An Exciting Scene
Immediately there was a scene of excitement incident to such accidents. Among the passengers hurt the most serious, were Mrs. Munroe and Mr. MacKie both of whom were conveyed back to Pembroke.
The Cook's Bad Scalding.
The second cook, Blake, of Montreal, who was working near the cooking range when the addident occurred was the worst injured on the train. He is severely scalded on the face, head and body and was suffering intense agony. He may not live.
The Scene of the Wreck
The scene at the spot shows a thorough wreck with the four cars lying in the ditch being twisted and smashed to a degree illustrating the awful suddenness of the accident, whilst the wonder was called one that the personal injuries had been so slight. The passengers were attended to with all possible speed.
"Wild Bill" and the Sherriff
In the train were Sherriff English of Central Prison and a prisoner named Mulligan with the sobriquet of "Wild Bill," whom he was taking to Toronto. When the officer entered the train he joined the handcuffs of the prisoner to his own wrists with the result that when the accident occurred both were pitched with great force to the opposite side of the car, the sherriff landing on his head and becoming insensible. The convict immediately released himself from the bracelet, and some one said to him "Now's your time, skip to the woods," "No," he repleid, "I will not," and straightway proceeded to assist the sherriff and alleviate his suffering. This set was admired by all on board and overtures will shortly be made to have the prisoner's sentence shortened or commuted. During the remainder of the journey he was not handcuffed.
Not Mr. Mackie of Ottawa
The report which gained considerable credence yesterday afternoon that Mr. Wm. Mackie, the well known lumberman, was on board and seriously injured is happily not true. Mr. Mackie was in this city yesterday in excellent health. The injury to Mrs. Munroe is however of a very serious nature. Three of her ribe are broken and her nervous system has received a severe shake.
Out of between thirty and forty passengers it is almost phenomenal that only a dozen were hurt, some very slightly. The nature of the accident and the fact of four cars rolling down a ten foot embankment is sufficient to cause the wonder and congratuation that severe deaths and more serious injuries are not chronicled.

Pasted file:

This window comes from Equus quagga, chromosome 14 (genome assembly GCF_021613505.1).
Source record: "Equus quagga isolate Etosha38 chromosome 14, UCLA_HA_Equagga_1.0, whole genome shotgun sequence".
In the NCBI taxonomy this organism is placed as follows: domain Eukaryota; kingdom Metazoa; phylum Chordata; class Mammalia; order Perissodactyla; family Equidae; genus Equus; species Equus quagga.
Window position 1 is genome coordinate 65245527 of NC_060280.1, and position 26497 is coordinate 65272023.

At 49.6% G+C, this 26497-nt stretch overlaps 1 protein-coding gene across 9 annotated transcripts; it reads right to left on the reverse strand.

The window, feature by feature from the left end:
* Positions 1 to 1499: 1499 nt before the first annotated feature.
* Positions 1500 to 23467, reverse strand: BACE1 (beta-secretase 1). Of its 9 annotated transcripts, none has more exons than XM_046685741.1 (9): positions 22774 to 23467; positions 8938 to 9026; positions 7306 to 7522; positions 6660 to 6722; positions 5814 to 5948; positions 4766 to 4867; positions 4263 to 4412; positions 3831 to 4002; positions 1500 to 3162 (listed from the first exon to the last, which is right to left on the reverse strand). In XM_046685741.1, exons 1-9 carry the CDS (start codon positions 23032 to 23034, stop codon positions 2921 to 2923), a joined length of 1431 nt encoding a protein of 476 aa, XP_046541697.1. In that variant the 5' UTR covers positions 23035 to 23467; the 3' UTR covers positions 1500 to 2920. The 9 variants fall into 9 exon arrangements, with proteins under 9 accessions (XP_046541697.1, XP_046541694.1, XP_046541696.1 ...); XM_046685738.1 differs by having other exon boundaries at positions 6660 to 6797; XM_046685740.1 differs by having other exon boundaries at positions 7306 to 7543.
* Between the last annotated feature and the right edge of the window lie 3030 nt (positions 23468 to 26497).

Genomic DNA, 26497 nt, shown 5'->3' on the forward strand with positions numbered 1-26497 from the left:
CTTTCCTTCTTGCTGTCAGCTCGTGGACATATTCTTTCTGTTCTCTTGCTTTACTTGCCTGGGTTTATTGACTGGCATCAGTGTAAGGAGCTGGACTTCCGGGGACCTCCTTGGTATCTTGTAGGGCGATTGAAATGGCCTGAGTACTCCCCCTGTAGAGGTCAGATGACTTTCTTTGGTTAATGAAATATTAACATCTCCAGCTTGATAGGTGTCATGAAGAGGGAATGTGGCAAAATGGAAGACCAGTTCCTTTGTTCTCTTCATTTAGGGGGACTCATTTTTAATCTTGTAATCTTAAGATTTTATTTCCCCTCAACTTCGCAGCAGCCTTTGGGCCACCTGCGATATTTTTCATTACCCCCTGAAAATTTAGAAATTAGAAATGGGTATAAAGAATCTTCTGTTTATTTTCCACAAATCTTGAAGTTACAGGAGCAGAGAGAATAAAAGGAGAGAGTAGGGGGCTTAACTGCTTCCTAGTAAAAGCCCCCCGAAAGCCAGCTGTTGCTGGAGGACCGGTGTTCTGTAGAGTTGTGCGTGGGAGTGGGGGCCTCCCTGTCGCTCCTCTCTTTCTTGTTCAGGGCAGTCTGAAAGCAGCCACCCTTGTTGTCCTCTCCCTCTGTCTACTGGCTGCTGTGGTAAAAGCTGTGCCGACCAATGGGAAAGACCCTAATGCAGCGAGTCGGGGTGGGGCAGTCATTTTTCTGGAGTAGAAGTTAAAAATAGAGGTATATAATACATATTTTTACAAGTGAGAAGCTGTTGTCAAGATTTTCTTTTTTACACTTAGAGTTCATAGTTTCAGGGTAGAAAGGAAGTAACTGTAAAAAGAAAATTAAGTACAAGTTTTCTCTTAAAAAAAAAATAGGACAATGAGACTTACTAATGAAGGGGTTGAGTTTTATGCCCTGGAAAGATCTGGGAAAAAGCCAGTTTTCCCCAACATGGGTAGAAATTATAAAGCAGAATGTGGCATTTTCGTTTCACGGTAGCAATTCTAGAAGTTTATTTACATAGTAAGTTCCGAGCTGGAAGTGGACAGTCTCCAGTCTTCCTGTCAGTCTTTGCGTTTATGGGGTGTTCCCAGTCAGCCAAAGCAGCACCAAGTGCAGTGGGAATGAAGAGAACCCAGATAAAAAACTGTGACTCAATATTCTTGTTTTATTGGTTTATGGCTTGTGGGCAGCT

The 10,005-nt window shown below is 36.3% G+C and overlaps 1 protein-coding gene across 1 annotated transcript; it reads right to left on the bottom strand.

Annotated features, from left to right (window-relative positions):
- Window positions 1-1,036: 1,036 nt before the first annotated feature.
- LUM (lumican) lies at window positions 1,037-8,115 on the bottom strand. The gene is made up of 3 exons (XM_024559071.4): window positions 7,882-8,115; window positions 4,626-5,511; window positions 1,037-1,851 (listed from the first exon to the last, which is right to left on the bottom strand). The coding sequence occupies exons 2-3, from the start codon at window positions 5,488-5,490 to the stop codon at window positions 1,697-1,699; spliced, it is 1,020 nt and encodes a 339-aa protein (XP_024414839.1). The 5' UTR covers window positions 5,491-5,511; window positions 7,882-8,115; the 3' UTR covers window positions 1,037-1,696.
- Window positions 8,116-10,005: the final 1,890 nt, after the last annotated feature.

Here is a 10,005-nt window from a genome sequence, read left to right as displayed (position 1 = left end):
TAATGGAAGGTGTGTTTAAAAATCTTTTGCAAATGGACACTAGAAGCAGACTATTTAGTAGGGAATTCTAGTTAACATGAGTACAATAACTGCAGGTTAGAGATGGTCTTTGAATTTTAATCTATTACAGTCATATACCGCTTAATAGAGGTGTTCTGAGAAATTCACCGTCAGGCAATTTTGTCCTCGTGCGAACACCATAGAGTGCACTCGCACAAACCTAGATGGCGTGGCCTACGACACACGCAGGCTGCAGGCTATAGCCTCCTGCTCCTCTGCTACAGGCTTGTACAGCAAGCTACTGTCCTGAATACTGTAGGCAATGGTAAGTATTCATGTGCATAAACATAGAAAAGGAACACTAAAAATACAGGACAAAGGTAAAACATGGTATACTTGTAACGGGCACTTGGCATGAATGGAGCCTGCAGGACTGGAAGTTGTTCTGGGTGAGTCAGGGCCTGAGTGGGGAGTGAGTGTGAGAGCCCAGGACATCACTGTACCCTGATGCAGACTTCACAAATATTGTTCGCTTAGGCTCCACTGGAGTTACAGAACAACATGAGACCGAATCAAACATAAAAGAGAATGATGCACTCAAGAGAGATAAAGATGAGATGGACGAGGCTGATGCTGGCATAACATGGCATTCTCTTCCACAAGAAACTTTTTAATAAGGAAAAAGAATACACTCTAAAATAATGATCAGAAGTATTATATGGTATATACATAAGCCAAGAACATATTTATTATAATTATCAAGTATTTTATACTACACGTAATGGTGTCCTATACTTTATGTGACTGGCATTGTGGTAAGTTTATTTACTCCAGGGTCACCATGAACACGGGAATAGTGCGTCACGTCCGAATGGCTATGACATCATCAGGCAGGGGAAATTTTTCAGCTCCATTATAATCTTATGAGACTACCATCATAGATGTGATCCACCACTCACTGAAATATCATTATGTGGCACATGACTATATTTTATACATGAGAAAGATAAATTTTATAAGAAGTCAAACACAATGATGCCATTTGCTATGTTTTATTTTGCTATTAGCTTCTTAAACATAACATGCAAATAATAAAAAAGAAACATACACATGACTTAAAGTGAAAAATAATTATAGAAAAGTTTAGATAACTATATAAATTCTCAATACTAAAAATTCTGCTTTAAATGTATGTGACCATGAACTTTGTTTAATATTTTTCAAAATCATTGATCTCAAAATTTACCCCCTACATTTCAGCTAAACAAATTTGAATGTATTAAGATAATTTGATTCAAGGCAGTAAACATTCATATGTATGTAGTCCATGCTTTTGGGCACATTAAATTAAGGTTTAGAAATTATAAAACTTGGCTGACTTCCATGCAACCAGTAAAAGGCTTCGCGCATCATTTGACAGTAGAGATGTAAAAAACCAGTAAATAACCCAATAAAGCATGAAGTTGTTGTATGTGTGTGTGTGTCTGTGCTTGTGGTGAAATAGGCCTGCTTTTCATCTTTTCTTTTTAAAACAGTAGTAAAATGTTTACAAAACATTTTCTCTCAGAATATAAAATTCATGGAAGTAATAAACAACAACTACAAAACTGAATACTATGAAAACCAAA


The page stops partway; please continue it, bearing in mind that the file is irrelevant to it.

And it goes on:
Cool, Well Behaved Passengers
Mr. R. H. Cram, the conductor on the train, was seen today by the Journal. He had received a cut on the head and was somewhat shaken up, but not much the worse for the smash, Mr. Cram states that the passengers behaved in a splendid manner, taking things very coolly and showing good judgment. Mr. Cram being asked what caused the "run off" said he did not know. He had heard that it ws owing to the spreading of the tracks, but he did not believe it was true.as the road bed at that particular place was second to none on the road.
List of Injured
John English of Central prison, had in his charge a prisoner well known here as Wild Bill Mulligan. He had this man chained to his seat, and instead of escaping he assisted the bailiff out of the car unhurt. By the use of snow the fires in the stoves were put out before any damage was done. The injured were well cared for by the railway officials and neighbors. Doctors from Pembroke were immediately sent for and these, with others from the neighborhood, were soon on the spot to alleviate the suffering. The injured were removed to Pembroke.
Almonte Gazette 14 March 1890